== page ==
A small group from Ardnamurchan Community Archaeology spent this morning at Sanna doing a leisurely survey of the area to the north and west of the Sanna Burn but, to be honest, it was more of a wander across lovely countryside enjoying anything that happened to come our way. This view was taken from the bridge across the burn.
At Sanna's westernmost point there are plenty of rocks scattered around which look as if they should have great archaeological significance, but it was difficult to find anything, and the view tended to grab our attention.
The fine weather, and the forecast that it's probably not lasting beyond tonight, might explain why there were so many yachts rounding Ardnamurchan Point and cheating with their motors even though, by the time this picture was taken, a light breeze was blowing.
Considering it was a Saturday, and the weather warm and fine, there were very few people around. Look carefully in this view, taken of Sanna's superb beaches at eleven in the morning, and you might be able to see three people. Sanna doesn't even do crowds when the car park is full - there's so much space people simply disappear into it.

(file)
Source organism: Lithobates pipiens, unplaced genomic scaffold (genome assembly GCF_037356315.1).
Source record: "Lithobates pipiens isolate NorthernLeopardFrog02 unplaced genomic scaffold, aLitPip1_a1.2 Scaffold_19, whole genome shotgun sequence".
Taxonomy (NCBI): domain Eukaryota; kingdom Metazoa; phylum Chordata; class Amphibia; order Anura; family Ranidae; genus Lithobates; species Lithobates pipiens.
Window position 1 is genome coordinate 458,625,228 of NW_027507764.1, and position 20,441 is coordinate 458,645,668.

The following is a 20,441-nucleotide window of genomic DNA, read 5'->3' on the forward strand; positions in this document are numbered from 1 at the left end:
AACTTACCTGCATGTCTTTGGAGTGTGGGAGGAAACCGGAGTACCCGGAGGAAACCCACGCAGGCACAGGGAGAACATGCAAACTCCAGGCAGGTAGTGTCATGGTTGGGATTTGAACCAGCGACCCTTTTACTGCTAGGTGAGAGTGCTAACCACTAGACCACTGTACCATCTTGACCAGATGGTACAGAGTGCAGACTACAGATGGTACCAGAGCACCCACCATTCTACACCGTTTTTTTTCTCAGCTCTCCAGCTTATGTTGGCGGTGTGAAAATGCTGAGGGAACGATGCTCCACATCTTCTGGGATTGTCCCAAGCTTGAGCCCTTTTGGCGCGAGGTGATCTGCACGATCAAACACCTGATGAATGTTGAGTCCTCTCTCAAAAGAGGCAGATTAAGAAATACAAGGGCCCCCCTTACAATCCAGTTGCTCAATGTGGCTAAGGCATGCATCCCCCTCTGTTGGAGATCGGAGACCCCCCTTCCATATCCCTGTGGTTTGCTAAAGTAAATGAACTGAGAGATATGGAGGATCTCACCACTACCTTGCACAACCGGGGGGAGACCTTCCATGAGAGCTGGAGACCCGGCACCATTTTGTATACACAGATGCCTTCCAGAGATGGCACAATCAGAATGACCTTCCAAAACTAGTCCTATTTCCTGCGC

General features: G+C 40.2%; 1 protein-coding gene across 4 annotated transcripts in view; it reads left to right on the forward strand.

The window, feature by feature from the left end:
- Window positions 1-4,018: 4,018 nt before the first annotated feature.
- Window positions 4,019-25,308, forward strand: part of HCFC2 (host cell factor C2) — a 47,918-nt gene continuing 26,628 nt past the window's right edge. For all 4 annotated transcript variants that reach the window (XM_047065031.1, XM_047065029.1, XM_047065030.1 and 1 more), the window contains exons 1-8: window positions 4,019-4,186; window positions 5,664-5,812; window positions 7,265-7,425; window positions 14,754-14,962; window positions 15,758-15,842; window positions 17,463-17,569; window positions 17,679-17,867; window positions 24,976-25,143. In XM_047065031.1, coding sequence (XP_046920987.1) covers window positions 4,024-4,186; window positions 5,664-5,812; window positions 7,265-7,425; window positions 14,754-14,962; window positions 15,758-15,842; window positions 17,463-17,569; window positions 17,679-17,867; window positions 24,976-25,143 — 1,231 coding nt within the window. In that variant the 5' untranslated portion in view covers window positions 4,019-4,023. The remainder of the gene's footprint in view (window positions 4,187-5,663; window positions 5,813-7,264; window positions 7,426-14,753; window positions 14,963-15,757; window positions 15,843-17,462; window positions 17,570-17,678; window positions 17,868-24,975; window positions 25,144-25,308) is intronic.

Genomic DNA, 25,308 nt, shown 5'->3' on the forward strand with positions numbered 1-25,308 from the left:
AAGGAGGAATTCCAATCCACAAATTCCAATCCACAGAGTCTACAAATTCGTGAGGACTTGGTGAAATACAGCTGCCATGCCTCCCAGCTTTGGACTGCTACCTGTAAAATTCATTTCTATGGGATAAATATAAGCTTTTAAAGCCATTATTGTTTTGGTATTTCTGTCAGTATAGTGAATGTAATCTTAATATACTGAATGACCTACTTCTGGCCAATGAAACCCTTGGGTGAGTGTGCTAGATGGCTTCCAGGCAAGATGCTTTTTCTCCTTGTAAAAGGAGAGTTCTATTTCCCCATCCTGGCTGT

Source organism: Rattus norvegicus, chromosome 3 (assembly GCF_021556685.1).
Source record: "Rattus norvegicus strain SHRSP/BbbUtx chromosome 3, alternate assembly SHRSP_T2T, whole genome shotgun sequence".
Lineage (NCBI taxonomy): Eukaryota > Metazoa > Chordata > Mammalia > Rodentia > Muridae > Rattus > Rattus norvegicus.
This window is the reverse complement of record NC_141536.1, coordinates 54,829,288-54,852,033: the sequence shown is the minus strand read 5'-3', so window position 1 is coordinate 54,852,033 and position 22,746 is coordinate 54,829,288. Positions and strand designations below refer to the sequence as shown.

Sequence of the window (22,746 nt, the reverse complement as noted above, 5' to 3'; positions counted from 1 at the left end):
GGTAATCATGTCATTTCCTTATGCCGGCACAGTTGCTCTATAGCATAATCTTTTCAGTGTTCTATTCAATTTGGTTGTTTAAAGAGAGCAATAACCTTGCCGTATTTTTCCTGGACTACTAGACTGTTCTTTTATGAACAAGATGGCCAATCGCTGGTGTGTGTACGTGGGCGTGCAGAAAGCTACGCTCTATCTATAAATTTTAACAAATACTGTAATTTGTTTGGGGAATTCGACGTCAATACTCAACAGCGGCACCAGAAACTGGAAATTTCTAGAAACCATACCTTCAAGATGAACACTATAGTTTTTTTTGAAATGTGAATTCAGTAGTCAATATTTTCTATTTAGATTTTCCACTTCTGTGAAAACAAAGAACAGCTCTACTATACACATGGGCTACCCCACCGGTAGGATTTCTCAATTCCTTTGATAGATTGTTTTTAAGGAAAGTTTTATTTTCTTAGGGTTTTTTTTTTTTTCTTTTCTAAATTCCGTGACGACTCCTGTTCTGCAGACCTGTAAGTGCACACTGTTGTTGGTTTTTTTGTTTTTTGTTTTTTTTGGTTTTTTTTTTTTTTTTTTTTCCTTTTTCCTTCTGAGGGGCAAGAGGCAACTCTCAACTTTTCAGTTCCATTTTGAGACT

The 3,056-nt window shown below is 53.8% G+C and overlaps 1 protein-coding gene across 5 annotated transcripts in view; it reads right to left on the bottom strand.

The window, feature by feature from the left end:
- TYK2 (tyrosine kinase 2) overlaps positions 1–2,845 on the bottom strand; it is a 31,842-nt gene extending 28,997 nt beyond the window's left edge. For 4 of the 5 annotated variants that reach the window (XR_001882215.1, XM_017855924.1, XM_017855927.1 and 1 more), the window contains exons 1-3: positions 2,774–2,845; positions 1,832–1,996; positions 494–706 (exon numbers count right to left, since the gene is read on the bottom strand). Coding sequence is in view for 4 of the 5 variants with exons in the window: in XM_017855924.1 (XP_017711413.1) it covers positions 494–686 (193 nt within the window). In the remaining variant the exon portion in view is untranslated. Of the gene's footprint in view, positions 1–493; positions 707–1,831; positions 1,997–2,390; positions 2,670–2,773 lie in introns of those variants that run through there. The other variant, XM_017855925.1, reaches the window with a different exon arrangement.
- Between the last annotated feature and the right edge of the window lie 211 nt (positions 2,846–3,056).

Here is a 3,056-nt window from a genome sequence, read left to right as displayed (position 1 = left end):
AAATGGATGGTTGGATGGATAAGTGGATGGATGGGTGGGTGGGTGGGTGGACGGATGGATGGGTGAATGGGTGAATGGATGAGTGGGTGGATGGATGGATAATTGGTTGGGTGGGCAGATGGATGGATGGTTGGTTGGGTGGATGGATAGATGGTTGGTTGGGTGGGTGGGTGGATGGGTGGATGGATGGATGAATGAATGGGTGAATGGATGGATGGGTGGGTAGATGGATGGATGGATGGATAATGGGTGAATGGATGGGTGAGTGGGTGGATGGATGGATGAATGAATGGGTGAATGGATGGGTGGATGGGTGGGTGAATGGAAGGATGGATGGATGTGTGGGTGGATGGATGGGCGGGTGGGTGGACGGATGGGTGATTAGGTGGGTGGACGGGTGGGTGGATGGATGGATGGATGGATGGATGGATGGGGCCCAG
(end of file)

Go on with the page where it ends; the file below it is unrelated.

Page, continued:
Our exploration ended at Duin Bhain, the white fort. There's nothing particularly white about it, and little evidence there of any fortifications, though it's an obvious defensive position, but....
....nearby we made our one new discovery of the day, a shieling hut, the sort of temporary shelter used by people keeping their cows and sheep away from the township during summer - but usually there are small groups of them while this one was alone.